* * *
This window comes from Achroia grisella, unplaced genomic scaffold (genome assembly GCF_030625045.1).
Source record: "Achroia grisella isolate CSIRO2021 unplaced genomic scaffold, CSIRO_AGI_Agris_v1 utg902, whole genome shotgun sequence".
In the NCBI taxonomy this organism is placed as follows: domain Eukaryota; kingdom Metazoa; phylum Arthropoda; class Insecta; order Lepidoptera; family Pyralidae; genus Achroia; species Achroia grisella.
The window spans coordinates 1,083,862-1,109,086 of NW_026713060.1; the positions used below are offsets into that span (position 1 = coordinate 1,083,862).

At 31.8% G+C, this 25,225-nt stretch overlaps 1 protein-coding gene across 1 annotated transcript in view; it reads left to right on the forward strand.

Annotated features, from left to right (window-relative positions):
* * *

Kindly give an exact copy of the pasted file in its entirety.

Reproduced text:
This window comes from Achroia grisella, unplaced genomic scaffold (genome assembly GCF_030625045.1).
Source record: "Achroia grisella isolate CSIRO2021 unplaced genomic scaffold, CSIRO_AGI_Agris_v1 utg902, whole genome shotgun sequence".
In the NCBI taxonomy this organism is placed as follows: domain Eukaryota; kingdom Metazoa; phylum Arthropoda; class Insecta; order Lepidoptera; family Pyralidae; genus Achroia; species Achroia grisella.
The window spans coordinates 1,083,862-1,109,086 of NW_026713060.1; the positions used below are offsets into that span (position 1 = coordinate 1,083,862).

At 31.8% G+C, this 25,225-nt stretch overlaps 1 protein-coding gene across 1 annotated transcript in view; it reads left to right on the forward strand.

Annotated features, from left to right (window-relative positions):